School funding still not settled

Published 12:00 am Friday, December 14, 2001

Special to The Messenger

ALEXANDER CITY – Gov. Don Siegelman on Thursday called a legislative compromise plan "good news," but he said he will not support a plan that uses oil and gas royalties to make up for a current shortfall in the state’s education budget.

Siegelman used visits with three schools that won state football championships to reiterate his pledge not to cut school funding for a second straight year. "There is a relationship between football and future cuts in education," Siegelman said as he stood in Alexander City’s Benjamin Russell High School gymnasium. "We’re not going to let cuts happen in this state."

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Last week, state schools Superintendent Ed Richardson proposed cutting sports and other extracurricular activities if the Legislature cannot stop more cuts.

The Legislature on Wednesday announced a compromise plan that would cap at $1 million the minimum privilege tax for large corporations. The proposal also includes a constitutional amendment to use money from the oil and gas royalties to establish a "rainy day" fund to prevent future cuts. "We had some good news this morning. The Legislature has come up with a compromise plan. They’re following the plan I put before them and they’re going to close these loopholes. They’re not closing them as tightly as I asked."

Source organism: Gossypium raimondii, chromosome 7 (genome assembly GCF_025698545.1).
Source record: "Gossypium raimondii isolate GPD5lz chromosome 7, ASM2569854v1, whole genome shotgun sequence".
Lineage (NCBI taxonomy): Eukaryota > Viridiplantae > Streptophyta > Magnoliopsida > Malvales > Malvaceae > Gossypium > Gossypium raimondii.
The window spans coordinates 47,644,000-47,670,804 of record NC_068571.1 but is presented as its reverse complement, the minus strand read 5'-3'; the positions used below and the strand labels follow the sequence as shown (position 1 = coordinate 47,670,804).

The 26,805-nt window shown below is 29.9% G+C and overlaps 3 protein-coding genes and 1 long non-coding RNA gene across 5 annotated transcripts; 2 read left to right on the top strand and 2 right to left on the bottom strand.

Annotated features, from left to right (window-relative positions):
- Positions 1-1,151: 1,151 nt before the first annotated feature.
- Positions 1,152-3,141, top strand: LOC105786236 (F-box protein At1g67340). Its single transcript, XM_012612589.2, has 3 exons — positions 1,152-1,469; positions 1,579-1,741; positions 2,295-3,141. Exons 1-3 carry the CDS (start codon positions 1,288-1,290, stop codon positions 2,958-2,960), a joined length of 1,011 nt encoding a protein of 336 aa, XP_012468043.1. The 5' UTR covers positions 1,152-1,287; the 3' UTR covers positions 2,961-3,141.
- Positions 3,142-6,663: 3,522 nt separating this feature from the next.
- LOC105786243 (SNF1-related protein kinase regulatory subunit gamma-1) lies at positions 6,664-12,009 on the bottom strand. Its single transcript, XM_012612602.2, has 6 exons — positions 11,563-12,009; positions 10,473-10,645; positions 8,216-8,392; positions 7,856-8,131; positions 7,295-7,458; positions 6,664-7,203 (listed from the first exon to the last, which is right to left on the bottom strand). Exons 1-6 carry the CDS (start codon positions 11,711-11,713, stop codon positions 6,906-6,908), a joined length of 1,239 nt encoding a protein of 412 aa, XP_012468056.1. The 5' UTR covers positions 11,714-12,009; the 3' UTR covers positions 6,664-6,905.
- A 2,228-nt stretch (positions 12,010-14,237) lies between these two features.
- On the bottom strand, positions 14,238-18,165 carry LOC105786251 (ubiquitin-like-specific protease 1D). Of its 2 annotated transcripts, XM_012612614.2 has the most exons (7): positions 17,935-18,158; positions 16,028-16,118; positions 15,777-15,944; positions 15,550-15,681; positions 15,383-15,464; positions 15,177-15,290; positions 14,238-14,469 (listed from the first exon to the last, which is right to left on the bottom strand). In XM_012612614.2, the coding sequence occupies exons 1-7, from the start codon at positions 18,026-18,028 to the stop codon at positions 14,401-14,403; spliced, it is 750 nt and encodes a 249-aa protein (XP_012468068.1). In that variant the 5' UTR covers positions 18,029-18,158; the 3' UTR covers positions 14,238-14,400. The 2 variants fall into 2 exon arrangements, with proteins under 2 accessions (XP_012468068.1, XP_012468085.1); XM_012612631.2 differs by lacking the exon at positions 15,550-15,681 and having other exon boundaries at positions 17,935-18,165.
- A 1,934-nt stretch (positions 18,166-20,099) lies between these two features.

Siegelman said he wants corporations to pay their "fair share." "We don’t want to do anything that impacts Russell Corp. or any other company that pays its fair share of taxes," Siegelman said. The governor said he has identified 619 companies in Alabama that do not pay their fair share thanks to "loopholes" in the tax code. "There is a company worth over a billion dollars that had sales of $1.5 billion over the last three years, and for three years it has paid nothing in school taxes," Siegelman said. "It’s wrong to let this continue while our young people work as hard as they do. It’s wrong to think after-school programs or schools might have to close.

"I’m going to fight in Montgomery as hard as hard as you guys do on the field to close these loopholes," Siegelman told the football team. "If the Legislature doesn’t get the job done in this session, I’m going to call them back." Siegelman said he will not support a plan that uses oil and gas royalties to make up the $160 million shortfall because it would require a constitutional amendment and a vote of the people ­ would happen too late to halt cuts this year.

"We can’t spend the money now and we can’t even budget the money now," he said.